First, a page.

Santacruzan-an unforgettable experience

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Status: Finished  |  Genre: Non-Fiction  |  House: Booksie Classic


Santacruzan-an unforgettable experience is about a village rite reminiscing the search of the cross where Jesus Christ was crucified as undertaken by Prince Constantine through the request of his
mother St. Helene. The villagers do the rite via the nine-day novena prayer held in different houses in the barangay. The final day is the celebration through praying, dining, dancing, and
drinking.

Submitted: September 14, 2017

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Submitted: September 14, 2017

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Santacruzan- an unforgettable experience

 

Back in childhood, I still remember my happiest days in our farm.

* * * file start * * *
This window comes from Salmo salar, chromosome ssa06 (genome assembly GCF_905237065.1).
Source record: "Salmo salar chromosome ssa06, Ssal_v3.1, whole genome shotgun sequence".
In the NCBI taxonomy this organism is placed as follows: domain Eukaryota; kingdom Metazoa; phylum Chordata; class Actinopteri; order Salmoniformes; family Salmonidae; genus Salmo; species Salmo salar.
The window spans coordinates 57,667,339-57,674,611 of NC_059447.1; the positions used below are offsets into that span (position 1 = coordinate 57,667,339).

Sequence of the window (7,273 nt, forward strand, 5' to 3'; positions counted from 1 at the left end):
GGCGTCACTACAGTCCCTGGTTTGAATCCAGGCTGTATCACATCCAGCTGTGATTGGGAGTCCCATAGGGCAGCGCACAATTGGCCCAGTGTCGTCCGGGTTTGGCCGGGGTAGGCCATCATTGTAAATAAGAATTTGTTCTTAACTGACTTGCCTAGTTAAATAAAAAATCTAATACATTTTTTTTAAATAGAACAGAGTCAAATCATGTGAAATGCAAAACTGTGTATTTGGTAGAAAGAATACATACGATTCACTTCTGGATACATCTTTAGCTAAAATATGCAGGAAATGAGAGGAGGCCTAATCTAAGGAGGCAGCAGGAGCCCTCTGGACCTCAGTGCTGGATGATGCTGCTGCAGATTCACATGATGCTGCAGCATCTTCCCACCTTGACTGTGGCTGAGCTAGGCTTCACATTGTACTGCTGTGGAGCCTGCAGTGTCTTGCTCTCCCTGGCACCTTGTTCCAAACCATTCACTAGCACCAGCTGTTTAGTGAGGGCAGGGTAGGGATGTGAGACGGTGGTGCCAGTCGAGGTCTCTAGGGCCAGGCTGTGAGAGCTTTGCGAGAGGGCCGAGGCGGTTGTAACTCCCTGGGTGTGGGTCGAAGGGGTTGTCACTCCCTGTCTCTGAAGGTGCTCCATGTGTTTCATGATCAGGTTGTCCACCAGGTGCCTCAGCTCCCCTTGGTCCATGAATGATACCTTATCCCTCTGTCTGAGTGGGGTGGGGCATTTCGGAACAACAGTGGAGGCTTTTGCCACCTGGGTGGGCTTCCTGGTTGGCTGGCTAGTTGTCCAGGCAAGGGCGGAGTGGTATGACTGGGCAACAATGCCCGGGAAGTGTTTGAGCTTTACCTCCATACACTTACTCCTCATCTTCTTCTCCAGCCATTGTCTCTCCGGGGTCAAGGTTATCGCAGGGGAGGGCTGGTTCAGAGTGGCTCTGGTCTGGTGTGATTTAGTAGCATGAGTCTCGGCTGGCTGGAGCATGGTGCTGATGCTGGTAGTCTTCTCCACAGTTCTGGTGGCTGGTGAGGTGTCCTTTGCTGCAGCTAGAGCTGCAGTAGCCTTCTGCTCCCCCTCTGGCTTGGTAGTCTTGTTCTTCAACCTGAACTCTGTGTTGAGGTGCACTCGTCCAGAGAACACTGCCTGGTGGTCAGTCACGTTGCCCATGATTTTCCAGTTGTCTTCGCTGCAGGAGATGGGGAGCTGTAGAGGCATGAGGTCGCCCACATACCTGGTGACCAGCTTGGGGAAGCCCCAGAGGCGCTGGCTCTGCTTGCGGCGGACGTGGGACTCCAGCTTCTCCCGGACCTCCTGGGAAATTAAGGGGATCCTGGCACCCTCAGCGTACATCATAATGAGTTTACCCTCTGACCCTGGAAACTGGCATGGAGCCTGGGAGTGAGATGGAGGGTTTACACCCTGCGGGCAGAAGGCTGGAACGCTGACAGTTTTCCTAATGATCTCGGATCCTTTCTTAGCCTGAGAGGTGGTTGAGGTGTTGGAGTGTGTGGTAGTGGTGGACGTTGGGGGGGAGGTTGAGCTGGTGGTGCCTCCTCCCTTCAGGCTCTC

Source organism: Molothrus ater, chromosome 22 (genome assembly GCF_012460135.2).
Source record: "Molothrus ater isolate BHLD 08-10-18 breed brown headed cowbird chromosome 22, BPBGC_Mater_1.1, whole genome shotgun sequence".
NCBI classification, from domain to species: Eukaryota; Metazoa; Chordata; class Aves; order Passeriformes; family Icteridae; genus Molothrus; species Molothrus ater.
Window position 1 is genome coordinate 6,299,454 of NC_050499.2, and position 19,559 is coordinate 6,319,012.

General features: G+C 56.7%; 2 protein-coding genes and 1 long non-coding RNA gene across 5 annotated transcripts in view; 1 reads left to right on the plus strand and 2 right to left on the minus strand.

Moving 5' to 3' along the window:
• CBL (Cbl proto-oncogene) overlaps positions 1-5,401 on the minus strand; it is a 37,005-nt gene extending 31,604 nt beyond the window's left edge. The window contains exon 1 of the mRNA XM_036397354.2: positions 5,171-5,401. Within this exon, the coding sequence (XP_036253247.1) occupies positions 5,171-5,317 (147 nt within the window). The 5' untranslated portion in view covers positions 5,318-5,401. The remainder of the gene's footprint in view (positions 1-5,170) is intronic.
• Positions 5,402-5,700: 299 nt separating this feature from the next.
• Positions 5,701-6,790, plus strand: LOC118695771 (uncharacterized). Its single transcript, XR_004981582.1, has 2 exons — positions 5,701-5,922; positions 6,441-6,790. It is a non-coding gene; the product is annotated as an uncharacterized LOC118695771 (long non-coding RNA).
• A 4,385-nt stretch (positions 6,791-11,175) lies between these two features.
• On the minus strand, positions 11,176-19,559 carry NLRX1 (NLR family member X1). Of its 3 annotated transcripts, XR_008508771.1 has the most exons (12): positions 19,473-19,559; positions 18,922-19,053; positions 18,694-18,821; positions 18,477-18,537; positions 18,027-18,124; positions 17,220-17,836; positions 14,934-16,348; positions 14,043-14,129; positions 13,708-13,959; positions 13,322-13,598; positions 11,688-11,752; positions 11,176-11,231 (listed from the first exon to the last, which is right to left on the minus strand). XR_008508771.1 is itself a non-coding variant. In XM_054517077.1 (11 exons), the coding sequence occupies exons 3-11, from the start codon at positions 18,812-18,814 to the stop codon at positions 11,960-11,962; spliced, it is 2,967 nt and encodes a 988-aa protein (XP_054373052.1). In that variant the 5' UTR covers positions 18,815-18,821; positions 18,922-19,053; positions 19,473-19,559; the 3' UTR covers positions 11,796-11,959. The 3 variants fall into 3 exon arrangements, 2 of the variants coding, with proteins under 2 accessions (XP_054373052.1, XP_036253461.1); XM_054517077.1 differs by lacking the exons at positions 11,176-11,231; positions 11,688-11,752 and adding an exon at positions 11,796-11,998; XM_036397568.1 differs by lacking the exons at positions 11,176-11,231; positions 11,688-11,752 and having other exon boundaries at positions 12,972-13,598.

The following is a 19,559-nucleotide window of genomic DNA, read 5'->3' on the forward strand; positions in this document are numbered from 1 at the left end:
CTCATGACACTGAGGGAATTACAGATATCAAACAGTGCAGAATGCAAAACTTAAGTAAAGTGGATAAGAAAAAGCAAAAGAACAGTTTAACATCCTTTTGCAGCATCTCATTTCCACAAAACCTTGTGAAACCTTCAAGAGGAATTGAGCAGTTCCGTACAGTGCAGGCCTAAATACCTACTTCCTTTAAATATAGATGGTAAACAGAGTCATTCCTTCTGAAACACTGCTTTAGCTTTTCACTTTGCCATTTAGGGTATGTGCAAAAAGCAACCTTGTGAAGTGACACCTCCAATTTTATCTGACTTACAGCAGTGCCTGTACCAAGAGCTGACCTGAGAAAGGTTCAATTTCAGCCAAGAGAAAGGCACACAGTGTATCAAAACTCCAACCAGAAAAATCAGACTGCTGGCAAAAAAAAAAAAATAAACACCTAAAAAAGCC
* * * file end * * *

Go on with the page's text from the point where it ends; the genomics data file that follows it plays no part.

It was during the nine-day novena of the Santacruzan, the mythical search for the Holy Cross where Jesus Christ was nailed to save humanity from sins.

 

According to the story or was it Biblical history? Queen Elena’s prince son Constantine did the ambitious search for the Holy Cross through his mother’s request.  Satisfying the queen, the prince mobilized his army for the search from among the many crosses that were alike. Everybody was confused. How could the said cross be identified?

 

The searchers were advised to take a sick man beside the cross and touch it. The said Holy Cross was known to have therapeutic property. If by touching the cross the sick man got healed, the Holy Cross is confirmed.